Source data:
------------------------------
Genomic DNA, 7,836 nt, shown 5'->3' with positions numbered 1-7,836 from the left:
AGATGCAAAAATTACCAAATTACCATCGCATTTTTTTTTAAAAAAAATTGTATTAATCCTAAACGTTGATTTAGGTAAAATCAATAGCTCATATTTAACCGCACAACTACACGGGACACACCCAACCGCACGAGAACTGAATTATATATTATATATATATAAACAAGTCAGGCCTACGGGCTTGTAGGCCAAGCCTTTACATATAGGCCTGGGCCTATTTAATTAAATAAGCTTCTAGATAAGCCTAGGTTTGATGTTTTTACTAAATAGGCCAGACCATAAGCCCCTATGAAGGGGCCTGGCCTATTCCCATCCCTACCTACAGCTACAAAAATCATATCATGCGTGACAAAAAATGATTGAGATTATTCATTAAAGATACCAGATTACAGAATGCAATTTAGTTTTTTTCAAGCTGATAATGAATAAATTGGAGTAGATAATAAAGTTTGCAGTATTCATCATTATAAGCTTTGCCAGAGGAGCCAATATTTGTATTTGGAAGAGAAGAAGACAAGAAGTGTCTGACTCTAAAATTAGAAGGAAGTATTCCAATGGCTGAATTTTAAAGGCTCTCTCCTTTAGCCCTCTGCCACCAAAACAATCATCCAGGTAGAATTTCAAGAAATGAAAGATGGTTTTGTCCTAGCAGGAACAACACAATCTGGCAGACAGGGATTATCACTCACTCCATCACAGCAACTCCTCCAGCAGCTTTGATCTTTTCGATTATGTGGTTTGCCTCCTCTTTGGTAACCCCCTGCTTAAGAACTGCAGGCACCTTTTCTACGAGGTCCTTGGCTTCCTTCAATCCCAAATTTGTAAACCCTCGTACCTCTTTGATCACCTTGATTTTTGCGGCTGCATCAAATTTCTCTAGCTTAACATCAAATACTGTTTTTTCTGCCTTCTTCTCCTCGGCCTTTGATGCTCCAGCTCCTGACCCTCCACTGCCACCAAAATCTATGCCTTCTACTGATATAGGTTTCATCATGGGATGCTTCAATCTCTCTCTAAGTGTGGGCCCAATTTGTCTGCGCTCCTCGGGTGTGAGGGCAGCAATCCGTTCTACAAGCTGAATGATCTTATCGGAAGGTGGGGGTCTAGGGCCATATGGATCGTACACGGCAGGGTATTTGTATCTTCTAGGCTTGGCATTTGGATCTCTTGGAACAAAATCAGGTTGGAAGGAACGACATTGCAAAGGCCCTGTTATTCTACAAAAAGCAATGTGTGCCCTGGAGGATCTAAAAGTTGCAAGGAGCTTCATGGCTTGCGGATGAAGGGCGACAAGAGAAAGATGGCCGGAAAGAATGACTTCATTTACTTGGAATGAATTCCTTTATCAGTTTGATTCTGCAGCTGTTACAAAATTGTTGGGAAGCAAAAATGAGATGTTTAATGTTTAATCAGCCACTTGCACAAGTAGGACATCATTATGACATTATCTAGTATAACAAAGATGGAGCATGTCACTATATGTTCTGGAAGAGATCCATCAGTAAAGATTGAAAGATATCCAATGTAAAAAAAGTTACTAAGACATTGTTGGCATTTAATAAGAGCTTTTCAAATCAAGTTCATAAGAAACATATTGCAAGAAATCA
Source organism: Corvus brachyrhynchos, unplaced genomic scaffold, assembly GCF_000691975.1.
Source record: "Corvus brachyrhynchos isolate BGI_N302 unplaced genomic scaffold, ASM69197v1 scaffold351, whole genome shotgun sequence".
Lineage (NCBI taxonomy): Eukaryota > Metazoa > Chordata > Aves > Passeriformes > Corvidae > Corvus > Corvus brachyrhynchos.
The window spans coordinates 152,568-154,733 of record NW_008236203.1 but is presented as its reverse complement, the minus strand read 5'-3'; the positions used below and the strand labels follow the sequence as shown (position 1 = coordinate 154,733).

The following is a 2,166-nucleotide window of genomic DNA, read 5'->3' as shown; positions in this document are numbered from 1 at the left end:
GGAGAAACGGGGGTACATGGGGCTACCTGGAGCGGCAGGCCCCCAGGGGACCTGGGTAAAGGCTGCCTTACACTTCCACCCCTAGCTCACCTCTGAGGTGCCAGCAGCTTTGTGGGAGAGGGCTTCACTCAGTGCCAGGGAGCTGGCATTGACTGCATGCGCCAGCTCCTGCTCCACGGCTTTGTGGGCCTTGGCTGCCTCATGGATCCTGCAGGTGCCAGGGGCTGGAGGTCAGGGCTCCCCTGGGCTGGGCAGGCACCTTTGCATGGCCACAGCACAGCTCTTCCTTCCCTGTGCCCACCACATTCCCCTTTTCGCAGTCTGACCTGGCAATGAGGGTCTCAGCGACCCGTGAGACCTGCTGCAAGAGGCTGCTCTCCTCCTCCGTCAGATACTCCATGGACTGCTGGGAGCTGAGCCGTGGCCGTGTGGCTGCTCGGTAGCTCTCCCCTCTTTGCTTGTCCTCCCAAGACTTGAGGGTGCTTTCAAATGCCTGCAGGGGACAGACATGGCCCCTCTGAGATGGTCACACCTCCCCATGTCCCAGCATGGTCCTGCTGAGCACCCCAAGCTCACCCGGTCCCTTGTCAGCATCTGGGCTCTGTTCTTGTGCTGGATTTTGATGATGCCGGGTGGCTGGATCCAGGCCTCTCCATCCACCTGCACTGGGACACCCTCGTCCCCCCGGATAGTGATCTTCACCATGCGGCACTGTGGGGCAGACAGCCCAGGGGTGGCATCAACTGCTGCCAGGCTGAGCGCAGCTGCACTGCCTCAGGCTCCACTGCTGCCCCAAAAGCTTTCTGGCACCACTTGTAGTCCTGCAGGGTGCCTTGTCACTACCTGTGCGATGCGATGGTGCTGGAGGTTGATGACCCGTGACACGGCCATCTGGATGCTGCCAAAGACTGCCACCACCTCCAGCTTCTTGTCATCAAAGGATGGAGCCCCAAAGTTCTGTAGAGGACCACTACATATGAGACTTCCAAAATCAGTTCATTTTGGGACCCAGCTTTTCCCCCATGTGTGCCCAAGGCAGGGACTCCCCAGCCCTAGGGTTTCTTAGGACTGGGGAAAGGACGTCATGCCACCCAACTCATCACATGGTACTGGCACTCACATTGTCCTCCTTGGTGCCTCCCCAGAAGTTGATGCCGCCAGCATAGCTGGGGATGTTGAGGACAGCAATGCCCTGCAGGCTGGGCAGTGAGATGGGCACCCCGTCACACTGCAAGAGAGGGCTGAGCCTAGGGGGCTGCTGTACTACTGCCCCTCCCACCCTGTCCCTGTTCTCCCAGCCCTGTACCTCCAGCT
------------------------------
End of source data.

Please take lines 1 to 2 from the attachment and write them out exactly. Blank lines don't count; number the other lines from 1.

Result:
Genomic DNA, 7,836 nt, shown 5'->3' with positions numbered 1-7,836 from the left:
AGATGCAAAAATTACCAAATTACCATCGCATTTTTTTTTAAAAAAAATTGTATTAATCCTAAACGTTGATTTAGGTAAAATCAATAGCTCATATTTAACCGCACAACTACACGGGACACACCCAACCGCACGAGAACTGAATTATATATTATATATATATAAACAAGTCAGGCCTACGGGCTTGTAGGCCAAGCCTTTACATATAGGCCTGGGCCTATTTAATTAAATAAGCTTCTAGATAAGCCTAGGTTTGATGTTTTTACTAAATAGGCCAGACCATAAGCCCCTATGAAGGGGCCTGGCCTATTCCCATCCCTACCTACAGCTACAAAAATCATATCATGCGTGACAAAAAATGATTGAGATTATTCATTAAAGATACCAGATTACAGAATGCAATTTAGTTTTTTTCAAGCTGATAATGAATAAATTGGAGTAGATAATAAAGTTTGCAGTATTCATCATTATAAGCTTTGCCAGAGGAGCCAATATTTGTATTTGGAAGAGAAGAAGACAAGAAGTGTCTGACTCTAAAATTAGAAGGAAGTATTCCAATGGCTGAATTTTAAAGGCTCTCTCCTTTAGCCCTCTGCCACCAAAACAATCATCCAGGTAGAATTTCAAGAAATGAAAGATGGTTTTGTCCTAGCAGGAACAACACAATCTGGCAGACAGGGATTATCACTCACTCCATCACAGCAACTCCTCCAGCAGCTTTGATCTTTTCGATTATGTGGTTTGCCTCCTCTTTGGTAACCCCCTGCTTAAGAACTGCAGGCACCTTTTCTACGAGGTCCTTGGCTTCCTTCAATCCCAAATTTGTAAACCCTCGTACCTCTTTGATCACCTTGATTTTTGCGGCTGCATCAAATTTCTCTAGCTTAACATCAAATACTGTTTTTTCTGCCTTCTTCTCCTCGGCCTTTGATGCTCCAGCTCCTGACCCTCCACTGCCACCAAAATCTATGCCTTCTACTGATATAGGTTTCATCATGGGATGCTTCAATCTCTCTCTAAGTGTGGGCCCAATTTGTCTGCGCTCCTCGGGTGTGAGGGCAGCAATCCGTTCTACAAGCTGAATGATCTTATCGGAAGGTGGGGGTCTAGGGCCATATGGATCGTACACGGCAGGGTATTTGTATCTTCTAGGCTTGGCATTTGGATCTCTTGGAACAAAATCAGGTTGGAAGGAACGACATTGCAAAGGCCCTGTTATTCTACAAAAAGCAATGTGTGCCCTGGAGGATCTAAAAGTTGCAAGGAGCTTCATGGCTTGCGGATGAAGGGCGACAAGAGAAAGATGGCCGGAAAGAATGACTTCATTTACTTGGAATGAATTCCTTTATCAGTTTGATTCTGCAGCTGTTACAAAATTGTTGGGAAGCAAAAATGAGATGTTTAATGTTTAATCAGCCACTTGCACAAGTAGGACATCATTATGACATTATCTAGTATAACAAAGATGGAGCATGTCACTATATGTTCTGGAAGAGATCCATCAGTAAAGATTGAAAGATATCCAATGTAAAAAAAGTTACTAAGACATTGTTGGCATTTAATAAGAGCTTTTCAAATCAAGTTCATAAGAAACATATTGCAAGAAATCA